"The Making of Irish Traditional Music" challenges the notion that Irish Traditional music expresses an essential Irish identity, arguing that it was an ideological construction of cultural nationalists in the nineteenth century, later commodified by the music and tourism industries. As a social process, musical performance is complicated by the varying experiences of musicians and listeners. The question of an Irish identity expressed musically is further explored through the experiences of both 'local' and 'foreign' musicians, including the author. The conclusion that a radicalised ideal of national culture and an assimilative model of cultural contact are compatible has important implications for Irish society today. Irish traditional music is now performed and consumed world-wide. "The Making of Irish Traditional Music" considers the implications of this for the way we understand music's relationship to individual and collective identities such as ethnicity and nationality.The core of this book is its analysis of the experiences of 'foreigners' playing Irish music, both in Australia and in the heart of Ireland's traditional music empire, County Clare, as 'pilgrims' to summer schools.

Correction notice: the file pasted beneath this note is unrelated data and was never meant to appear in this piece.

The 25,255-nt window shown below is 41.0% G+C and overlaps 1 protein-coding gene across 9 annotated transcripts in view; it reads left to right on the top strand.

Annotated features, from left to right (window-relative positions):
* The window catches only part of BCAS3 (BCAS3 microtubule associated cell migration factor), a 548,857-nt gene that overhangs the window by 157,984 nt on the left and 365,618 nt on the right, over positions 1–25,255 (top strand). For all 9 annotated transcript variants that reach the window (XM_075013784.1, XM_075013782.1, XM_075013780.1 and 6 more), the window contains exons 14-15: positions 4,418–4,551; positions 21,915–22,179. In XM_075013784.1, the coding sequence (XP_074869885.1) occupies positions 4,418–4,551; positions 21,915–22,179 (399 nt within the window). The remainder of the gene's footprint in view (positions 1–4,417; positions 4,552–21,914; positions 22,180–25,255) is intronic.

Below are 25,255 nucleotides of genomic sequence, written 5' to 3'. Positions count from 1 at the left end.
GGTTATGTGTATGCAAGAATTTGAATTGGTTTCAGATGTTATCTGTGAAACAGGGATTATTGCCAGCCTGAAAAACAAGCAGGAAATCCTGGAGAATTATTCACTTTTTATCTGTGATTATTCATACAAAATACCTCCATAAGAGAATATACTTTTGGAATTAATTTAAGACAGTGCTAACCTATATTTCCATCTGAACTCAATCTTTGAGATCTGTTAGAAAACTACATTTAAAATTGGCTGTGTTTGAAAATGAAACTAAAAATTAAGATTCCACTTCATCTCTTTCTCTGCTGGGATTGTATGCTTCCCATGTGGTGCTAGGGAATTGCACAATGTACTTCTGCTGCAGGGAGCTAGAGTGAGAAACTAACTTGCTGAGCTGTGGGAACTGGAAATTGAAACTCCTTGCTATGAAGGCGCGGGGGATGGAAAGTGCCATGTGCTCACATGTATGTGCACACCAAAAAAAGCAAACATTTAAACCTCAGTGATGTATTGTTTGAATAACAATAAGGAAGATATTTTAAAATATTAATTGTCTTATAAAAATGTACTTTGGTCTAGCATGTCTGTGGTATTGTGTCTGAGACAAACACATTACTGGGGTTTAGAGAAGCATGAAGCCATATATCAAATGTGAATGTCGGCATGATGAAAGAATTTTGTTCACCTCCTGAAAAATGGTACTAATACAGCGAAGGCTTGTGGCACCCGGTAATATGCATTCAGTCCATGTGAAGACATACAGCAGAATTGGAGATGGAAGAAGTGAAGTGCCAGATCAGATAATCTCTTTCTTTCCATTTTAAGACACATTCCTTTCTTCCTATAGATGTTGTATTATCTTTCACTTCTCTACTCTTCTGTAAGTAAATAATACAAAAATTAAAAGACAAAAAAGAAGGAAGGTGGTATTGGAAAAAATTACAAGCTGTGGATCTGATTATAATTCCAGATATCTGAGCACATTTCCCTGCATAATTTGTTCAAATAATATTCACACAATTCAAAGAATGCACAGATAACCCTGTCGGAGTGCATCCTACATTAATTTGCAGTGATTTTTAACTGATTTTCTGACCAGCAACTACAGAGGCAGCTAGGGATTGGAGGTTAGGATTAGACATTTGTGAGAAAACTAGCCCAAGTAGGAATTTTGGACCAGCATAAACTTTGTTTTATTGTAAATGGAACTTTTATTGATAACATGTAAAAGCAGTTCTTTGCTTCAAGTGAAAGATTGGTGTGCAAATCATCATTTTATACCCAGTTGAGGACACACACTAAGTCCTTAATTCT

While there is no material barrier to foreigners playing Irish traditional music, an exploration of the relationship between Irish traditional music and place concludes that, even where renowned 'local' musicians attempt to draw outsiders into their musical world, the fact that they define their music as emerging from the local landscape impedes their project. These cross-cultural encounters also have implications for the ways in which Irish society deals with new-comers - economic migrants, asylum seekers, returning emigrants and refugees from urban life - seeking an Irish identity.